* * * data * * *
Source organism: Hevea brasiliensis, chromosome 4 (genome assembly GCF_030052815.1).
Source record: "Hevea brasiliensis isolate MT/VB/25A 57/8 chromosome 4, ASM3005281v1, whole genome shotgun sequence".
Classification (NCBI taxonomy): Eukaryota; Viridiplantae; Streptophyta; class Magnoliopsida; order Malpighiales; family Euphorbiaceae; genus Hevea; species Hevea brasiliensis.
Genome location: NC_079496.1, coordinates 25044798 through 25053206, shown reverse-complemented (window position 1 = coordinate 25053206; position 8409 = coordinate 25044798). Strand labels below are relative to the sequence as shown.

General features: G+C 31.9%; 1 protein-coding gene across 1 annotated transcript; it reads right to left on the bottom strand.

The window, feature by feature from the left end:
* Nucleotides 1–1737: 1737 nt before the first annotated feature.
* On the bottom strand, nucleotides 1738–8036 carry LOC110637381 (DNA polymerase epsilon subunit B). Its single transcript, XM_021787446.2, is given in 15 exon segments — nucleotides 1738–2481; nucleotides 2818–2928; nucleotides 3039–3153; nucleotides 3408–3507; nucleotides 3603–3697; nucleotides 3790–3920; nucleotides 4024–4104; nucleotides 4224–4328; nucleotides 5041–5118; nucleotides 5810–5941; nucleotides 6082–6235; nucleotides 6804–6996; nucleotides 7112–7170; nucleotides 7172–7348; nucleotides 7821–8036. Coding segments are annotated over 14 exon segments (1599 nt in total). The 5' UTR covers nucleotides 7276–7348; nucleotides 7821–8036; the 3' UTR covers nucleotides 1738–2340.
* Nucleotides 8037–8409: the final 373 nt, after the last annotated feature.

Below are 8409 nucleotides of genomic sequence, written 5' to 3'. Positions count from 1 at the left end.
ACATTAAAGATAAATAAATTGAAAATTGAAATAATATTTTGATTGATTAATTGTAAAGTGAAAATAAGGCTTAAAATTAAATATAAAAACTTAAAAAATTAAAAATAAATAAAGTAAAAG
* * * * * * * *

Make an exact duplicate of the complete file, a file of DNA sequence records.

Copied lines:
Source organism: Hevea brasiliensis, chromosome 4 (genome assembly GCF_030052815.1).
Source record: "Hevea brasiliensis isolate MT/VB/25A 57/8 chromosome 4, ASM3005281v1, whole genome shotgun sequence".
Classification (NCBI taxonomy): Eukaryota; Viridiplantae; Streptophyta; class Magnoliopsida; order Malpighiales; family Euphorbiaceae; genus Hevea; species Hevea brasiliensis.
Genome location: NC_079496.1, coordinates 25044798 through 25053206, shown reverse-complemented (window position 1 = coordinate 25053206; position 8409 = coordinate 25044798). Strand labels below are relative to the sequence as shown.

General features: G+C 31.9%; 1 protein-coding gene across 1 annotated transcript; it reads right to left on the bottom strand.

The window, feature by feature from the left end:
* Nucleotides 1–1737: 1737 nt before the first annotated feature.
* On the bottom strand, nucleotides 1738–8036 carry LOC110637381 (DNA polymerase epsilon subunit B). Its single transcript, XM_021787446.2, is given in 15 exon segments — nucleotides 1738–2481; nucleotides 2818–2928; nucleotides 3039–3153; nucleotides 3408–3507; nucleotides 3603–3697; nucleotides 3790–3920; nucleotides 4024–4104; nucleotides 4224–4328; nucleotides 5041–5118; nucleotides 5810–5941; nucleotides 6082–6235; nucleotides 6804–6996; nucleotides 7112–7170; nucleotides 7172–7348; nucleotides 7821–8036. Coding segments are annotated over 14 exon segments (1599 nt in total). The 5' UTR covers nucleotides 7276–7348; nucleotides 7821–8036; the 3' UTR covers nucleotides 1738–2340.
* Nucleotides 8037–8409: the final 373 nt, after the last annotated feature.

Below are 8409 nucleotides of genomic sequence, written 5' to 3'. Positions count from 1 at the left end.
ACATTAAAGATAAATAAATTGAAAATTGAAATAATATTTTGATTGATTAATTGTAAAGTGAAAATAAGGCTTAAAATTAAATATAAAAACTTAAAAAATTAAAAATAAATAAAGTAAAAG